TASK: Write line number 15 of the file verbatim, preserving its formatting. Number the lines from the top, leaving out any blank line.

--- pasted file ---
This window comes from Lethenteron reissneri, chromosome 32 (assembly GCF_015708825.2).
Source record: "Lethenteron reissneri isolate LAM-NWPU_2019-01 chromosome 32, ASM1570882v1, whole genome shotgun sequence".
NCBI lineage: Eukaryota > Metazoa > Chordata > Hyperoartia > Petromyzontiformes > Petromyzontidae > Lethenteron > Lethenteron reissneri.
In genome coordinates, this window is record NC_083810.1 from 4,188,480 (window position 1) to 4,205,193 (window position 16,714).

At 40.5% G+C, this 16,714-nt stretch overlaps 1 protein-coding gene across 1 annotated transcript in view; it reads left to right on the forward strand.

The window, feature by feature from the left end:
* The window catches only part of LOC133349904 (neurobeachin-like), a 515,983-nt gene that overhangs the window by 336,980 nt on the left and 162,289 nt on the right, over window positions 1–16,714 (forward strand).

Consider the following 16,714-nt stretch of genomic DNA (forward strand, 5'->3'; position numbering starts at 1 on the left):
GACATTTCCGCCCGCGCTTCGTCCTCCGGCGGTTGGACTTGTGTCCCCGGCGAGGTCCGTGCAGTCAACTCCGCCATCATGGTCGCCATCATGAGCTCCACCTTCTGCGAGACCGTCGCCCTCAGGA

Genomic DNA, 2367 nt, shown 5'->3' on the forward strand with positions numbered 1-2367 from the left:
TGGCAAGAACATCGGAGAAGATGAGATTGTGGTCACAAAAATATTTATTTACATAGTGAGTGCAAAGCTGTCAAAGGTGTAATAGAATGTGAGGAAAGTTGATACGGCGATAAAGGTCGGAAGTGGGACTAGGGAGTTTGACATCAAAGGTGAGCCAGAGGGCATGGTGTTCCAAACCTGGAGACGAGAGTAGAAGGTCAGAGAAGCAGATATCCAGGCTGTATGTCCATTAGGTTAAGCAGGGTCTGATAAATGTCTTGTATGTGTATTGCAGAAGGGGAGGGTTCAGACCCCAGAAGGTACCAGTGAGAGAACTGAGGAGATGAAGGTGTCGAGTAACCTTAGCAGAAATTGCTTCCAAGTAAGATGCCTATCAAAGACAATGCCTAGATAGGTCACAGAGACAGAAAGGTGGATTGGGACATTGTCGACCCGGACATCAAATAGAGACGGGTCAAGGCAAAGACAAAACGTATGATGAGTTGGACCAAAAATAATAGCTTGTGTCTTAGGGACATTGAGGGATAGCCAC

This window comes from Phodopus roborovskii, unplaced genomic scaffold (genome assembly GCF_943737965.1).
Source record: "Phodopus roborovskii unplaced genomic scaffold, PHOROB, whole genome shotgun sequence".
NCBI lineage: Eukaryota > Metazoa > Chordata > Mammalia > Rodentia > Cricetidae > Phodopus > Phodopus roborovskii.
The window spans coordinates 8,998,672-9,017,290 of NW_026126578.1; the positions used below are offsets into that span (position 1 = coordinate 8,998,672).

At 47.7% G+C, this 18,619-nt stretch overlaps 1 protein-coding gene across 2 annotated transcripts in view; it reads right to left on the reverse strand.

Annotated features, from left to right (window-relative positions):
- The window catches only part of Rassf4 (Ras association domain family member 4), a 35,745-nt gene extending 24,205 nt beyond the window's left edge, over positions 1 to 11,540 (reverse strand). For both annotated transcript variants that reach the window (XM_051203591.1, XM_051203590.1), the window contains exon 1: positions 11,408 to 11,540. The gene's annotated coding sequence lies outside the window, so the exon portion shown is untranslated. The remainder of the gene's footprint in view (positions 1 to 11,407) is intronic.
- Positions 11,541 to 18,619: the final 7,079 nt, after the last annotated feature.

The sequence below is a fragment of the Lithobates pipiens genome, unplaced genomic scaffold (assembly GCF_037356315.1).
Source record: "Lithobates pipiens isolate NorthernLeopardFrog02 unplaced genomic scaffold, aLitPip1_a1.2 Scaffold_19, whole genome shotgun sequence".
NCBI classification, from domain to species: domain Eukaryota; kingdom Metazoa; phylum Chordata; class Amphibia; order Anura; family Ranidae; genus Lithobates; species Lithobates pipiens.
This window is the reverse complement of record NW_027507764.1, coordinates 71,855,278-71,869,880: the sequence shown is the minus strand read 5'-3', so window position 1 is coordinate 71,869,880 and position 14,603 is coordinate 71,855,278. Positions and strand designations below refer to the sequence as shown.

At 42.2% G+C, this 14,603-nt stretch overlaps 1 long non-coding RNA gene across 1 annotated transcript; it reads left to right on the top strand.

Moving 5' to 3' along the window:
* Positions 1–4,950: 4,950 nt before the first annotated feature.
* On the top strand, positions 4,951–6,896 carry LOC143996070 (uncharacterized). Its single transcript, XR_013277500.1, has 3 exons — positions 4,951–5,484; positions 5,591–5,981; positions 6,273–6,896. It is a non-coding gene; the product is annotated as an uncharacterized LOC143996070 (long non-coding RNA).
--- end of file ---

The window spans coordinates 8,998,672-9,017,290 of NW_026126578.1; the positions used below are offsets into that span (position 1 = coordinate 8,998,672).